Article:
Arduino Nano 33 IOT

From SEGGER Wiki
Jump to: navigation, search

This article describes how a J-Link probe can be used together with an Arduino Nano 33 IOT board.

Minimum requirements

Preparing for J-Link

The Arduino Nano 33 IOT board does not come with an external debug interface connector, but the required connections are exposed on the back side on test points as follows:

Nano33 Close.png

To these test points flying wires can be soldered which then can be connected to the J-Link input pins. For this example we used the .1" 20-pin ribbon cable that is shipped with each J-Link that offers that 20 pin input type and cut it in half. Now the necessary cables just need to be stripped and can be soldered to the test points. The following table describes the pinning and how it should be connected to the J-Link 20-pin input.

Arduino Board J-Link 20-pin input
1 nRESET (pin 15)
2 GND (pin 4)
3 SWCLK (pin 9)
4 VTREF (pin 1)
5 SWDIO (pin 7)

In this example we are using a J-Link Plus Compact. The resulting connection will then look like this:

Nano33 Wired.png

  • Power the board via the USB-Mini port
  • Verify the Connection with e.g. J-Link Commander. The output should look as follows:

MKR Connect.png

Debugging with Arduino tool chain

If you are looking to use a J-Link while using e.g. the Arduino IDE and the Arduino Sketches you can do so as follows:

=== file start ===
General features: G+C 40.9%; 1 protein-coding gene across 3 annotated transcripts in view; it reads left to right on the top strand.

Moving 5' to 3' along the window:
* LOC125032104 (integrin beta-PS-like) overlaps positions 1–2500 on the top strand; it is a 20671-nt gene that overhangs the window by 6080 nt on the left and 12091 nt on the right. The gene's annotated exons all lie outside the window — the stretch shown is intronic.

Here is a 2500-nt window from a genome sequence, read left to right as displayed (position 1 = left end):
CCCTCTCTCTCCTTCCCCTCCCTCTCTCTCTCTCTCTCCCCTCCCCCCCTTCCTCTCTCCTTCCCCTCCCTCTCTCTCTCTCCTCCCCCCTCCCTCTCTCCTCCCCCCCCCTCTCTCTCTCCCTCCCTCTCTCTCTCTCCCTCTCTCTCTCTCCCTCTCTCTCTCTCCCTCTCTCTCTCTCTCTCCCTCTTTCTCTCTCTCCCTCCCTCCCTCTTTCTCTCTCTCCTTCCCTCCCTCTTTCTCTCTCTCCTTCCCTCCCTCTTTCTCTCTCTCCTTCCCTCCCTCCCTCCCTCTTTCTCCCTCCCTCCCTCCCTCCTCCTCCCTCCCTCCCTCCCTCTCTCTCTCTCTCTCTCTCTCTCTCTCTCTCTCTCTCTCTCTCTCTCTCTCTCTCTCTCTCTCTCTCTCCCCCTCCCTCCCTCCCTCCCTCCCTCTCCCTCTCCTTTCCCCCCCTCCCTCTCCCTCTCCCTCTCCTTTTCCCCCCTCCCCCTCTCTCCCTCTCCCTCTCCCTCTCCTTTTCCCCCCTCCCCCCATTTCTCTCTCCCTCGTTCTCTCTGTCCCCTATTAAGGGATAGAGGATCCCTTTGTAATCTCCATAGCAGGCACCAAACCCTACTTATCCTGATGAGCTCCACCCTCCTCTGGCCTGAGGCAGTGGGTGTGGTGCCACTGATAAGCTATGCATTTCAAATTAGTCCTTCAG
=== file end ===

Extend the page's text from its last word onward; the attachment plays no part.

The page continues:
• Connect your board to a J-Link as explained above and test the connection with J-Link Commander.
  • Download your Arduino Sketch with e.g. Arduino IDE via the USB-Interface as usual.
  • Now you can launch your favorite debugger with J-Link and attach to the running application and debug your system.

We recommend using Ozone, the J-Link debugger as it offers the best debug experience with SEGGER debug probes. You can set Ozone to attach to the target device via Debug->Start Debug Session->Attach to Running Program.

Bare-metal Debugging

Example project for SEGGER Embedded Studio

The following example project was created with the SEGGER Embedded Studio project wizard and runs out-of-the-box on the Arduino Nano 33 IOT board. It is a simple Hello World sample and can be downloaded here: Hello World sample

Note: Using this example project will erase the Arduino bootloader and allow bare-metal debugging of the target device. If you want to revert the Arduino board to its original state you need to flash the Arduino bootloader of the corresponding board you are using. For this the now established connection between your J-Link and the board can be used.

Bootloader sources can be found here:

As a tool we recommend using J-Link Commander where you can use commands loadfile/loadbin to flash the bootloader file. If the bootloader for your board should not be available you can simply dump it into a binary file also using the J-Link Commander and the command savebin. For more information see our J-Link user manual.